Another culture exhibited by American youths today is the resentment towards the authorities (Lam 90), which is coupled with the affection for the underdogs. Research shows that American youths are often at the forefront in breaking laws, and once this occurs, any attempts by law enforcement agencies to curb the committed criminal activities often face challenges. Only a few American youths often have the courage to report criminal offenders to law enforcement agencies, and this has been a major barrier to the implementation of criminal legislation and policies in the US. This contrasts the situation in other countries where youths willingly report offenders to law enforcement agencies. This culture is worsened by the programs or films watched by youths in various platforms, particularly on the Internet. Notwithstanding the numerous positive contributions made by the Internet, it remains one of the factors promoting the culture of the American youths where the resentment to authorities is unavoidable.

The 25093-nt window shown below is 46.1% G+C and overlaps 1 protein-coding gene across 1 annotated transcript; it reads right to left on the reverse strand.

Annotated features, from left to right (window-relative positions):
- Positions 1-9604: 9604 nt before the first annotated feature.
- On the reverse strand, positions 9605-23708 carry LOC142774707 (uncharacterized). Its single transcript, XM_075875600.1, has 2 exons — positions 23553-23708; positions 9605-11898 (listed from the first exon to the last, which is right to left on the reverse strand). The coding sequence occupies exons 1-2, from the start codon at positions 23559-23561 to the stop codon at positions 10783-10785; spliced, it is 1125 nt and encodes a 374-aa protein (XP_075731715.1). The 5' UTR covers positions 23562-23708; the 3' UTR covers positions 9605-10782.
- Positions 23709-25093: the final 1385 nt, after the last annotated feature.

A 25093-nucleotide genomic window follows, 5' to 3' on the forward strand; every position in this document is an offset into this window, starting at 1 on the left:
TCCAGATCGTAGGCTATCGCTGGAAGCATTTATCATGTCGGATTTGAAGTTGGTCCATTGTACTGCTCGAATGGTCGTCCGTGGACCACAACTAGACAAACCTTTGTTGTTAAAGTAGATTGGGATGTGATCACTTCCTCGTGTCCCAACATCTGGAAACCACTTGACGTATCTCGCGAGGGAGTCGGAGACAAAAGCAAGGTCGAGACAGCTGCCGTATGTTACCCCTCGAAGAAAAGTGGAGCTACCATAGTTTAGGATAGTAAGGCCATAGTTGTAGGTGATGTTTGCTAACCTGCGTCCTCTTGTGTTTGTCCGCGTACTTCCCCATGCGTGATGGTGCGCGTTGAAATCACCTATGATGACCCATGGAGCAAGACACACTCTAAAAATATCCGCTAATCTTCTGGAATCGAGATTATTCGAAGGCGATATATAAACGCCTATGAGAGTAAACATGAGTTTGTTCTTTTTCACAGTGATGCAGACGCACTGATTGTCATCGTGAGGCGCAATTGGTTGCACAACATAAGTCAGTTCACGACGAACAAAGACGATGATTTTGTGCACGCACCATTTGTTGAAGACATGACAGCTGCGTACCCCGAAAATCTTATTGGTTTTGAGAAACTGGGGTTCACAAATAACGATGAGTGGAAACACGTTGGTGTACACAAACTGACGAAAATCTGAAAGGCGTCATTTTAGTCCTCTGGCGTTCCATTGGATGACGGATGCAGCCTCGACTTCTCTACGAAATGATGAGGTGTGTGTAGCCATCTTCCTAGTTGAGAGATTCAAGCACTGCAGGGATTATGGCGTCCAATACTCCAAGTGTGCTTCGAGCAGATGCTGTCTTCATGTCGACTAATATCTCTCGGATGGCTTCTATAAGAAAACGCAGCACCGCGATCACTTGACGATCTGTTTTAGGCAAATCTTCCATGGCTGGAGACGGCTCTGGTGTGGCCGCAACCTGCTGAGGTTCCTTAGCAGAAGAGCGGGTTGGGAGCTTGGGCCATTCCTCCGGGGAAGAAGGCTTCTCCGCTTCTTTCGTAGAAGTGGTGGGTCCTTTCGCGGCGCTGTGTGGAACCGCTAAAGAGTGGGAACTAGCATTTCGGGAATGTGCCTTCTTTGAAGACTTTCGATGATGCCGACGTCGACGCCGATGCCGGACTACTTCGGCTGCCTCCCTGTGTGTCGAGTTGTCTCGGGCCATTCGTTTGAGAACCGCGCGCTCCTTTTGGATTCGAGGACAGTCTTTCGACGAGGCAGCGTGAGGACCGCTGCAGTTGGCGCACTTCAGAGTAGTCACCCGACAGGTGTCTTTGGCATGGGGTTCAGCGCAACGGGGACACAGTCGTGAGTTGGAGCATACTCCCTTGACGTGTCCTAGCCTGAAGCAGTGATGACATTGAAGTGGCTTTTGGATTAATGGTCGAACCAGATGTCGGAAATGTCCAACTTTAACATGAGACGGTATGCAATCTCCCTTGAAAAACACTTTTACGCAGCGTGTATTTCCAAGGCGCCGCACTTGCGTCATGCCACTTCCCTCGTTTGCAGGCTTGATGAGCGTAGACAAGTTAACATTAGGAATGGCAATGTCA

Notably, in the modern world, the involvement of the youth in irresponsible sexual behavior has become rampant, and seemingly, it has become a norm in the modern society. American youths have not been left behind in this as they exhibit irresponsible sexual behavior both in the presence and absence of adults (Lam 93). In fact, in the American society today, every individual between the ages of 15 and 24 must have engaged in sexual behavior or must be having a sexual partner. The rot has been transferred to educational settings where it is common to see girls pregnant at tender ages. Without a doubt, this is one of the most dangerous and worrisome youth cultures in America. With the existence of sexually transmitted diseases and the risks posed by the same, American youths ought to refrain from irresponsible sexual behaviors. The existence of this culture among American youths can be attributed to graphic sexual images on magazine and newspaper covers, billboards, as well as internet sites. The modern times remain the most challenging particularly for youths in the US, and thus, political authorities need to salvage the situation through the enactment of laws and policies that will champion for the arrest and charge of youths that engage in the mentioned behavior or culture more so in public places.